Burning Man is well known for its lawless nature, psychedelic atmosphere, and avant-garde spirit, with a reputation for everything experimental and no patience for spectators. For many it’s a spiritual quest. For others, a break from reality. It’s also arguably the largest organized coalescence of artists, engineers, architects, fire spinners, college professors, DJs, bankers, designers, doctors, shamans, students, and CEOs on the planet, where everyone is intimately connected to each other by the city that they build together — a city that temporarily provides a new kind of structure free from externally and self-imposed limits, through which citizens choose to live as they want.
What happens when people become the unabashed architects of their own experience? People start making things just because they feel like it. Strangers become unmet friends instead of potential obstacles. The joy of childhood comes back. Then it combines with adult capabilities and the cutting-edge of DJ culture, sound technology, visual installation, performance art, and just about every other creative impulse you could imagine. The result? A giant playground of potential in an otherwise dry and dead lake bed.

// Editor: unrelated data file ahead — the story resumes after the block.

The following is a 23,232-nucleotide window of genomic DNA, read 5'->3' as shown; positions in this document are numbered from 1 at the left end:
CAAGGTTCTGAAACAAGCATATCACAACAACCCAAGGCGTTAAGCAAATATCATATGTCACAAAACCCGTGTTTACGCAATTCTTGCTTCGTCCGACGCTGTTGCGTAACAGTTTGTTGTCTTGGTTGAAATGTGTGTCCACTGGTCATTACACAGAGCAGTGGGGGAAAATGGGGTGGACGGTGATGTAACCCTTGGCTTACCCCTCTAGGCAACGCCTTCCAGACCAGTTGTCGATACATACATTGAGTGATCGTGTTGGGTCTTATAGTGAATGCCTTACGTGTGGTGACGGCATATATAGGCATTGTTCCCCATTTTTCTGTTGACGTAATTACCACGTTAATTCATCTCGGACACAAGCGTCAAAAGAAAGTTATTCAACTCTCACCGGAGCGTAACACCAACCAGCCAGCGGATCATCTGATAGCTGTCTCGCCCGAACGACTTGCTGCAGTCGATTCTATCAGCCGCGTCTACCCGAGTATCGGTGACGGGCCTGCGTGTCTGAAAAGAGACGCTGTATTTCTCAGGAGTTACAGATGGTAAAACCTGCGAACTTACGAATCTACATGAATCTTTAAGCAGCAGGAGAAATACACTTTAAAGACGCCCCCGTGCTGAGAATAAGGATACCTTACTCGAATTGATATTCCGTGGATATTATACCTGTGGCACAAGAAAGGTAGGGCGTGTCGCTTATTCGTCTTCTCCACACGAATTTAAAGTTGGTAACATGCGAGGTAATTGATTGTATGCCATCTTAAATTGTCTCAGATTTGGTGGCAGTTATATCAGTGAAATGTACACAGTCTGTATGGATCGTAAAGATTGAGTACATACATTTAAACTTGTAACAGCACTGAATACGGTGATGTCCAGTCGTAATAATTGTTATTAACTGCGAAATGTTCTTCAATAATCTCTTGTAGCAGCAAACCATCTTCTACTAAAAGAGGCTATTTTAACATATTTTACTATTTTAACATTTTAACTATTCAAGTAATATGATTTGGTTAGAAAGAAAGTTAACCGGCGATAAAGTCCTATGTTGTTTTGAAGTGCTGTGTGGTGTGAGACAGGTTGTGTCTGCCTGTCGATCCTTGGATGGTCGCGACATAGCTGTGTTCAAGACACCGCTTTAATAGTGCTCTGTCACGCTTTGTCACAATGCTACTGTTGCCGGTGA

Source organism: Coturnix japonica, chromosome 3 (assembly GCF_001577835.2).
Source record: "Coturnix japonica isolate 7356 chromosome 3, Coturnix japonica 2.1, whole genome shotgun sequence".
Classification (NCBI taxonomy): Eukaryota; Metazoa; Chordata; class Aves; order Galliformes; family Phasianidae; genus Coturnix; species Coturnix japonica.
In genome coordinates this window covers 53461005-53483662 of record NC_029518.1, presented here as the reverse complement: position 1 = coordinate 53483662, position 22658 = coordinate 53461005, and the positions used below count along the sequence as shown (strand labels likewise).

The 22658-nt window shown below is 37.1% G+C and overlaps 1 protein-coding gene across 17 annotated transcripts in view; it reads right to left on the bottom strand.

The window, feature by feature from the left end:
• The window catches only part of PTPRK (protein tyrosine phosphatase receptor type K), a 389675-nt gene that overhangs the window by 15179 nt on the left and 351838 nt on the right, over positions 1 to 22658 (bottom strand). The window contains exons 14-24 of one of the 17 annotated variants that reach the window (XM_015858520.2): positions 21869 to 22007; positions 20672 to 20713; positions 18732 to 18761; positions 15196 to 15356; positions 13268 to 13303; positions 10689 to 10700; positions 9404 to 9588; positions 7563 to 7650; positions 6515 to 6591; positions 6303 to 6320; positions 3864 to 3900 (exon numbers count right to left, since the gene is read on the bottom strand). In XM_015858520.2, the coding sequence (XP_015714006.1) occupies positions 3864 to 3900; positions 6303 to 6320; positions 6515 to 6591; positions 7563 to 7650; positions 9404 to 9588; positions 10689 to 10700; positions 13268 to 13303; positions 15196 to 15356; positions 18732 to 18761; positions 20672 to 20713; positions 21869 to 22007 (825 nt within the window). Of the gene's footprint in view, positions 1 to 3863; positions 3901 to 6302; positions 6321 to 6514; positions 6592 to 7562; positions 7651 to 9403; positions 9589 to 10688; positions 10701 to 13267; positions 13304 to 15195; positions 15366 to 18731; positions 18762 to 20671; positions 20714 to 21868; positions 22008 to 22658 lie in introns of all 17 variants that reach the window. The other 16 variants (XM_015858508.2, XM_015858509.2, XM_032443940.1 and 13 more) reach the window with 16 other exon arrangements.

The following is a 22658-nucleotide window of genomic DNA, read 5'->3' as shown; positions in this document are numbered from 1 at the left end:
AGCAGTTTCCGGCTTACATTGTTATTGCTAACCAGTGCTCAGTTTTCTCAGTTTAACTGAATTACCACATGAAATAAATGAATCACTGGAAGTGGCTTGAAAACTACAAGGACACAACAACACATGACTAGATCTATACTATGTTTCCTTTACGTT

It’s difficult to describe Burning Man because it has no limits. It is a catalyst, and it is entirely up to you what to do there, with the reminder that you can actually do anything. We recommend experiencing it firsthand, but in the mean time, check out a gallery of images from our favorite photographers, including several from the massive yoga with Elena Brower and 5rhythms ecstatic dance with Jonathan Horan we put on with the Robot Heart Sound System, Disorient, and Rhythmwave Friday at the Temple of Flux.
Malthius + Giant Flower, Photo credit: Shira Brettman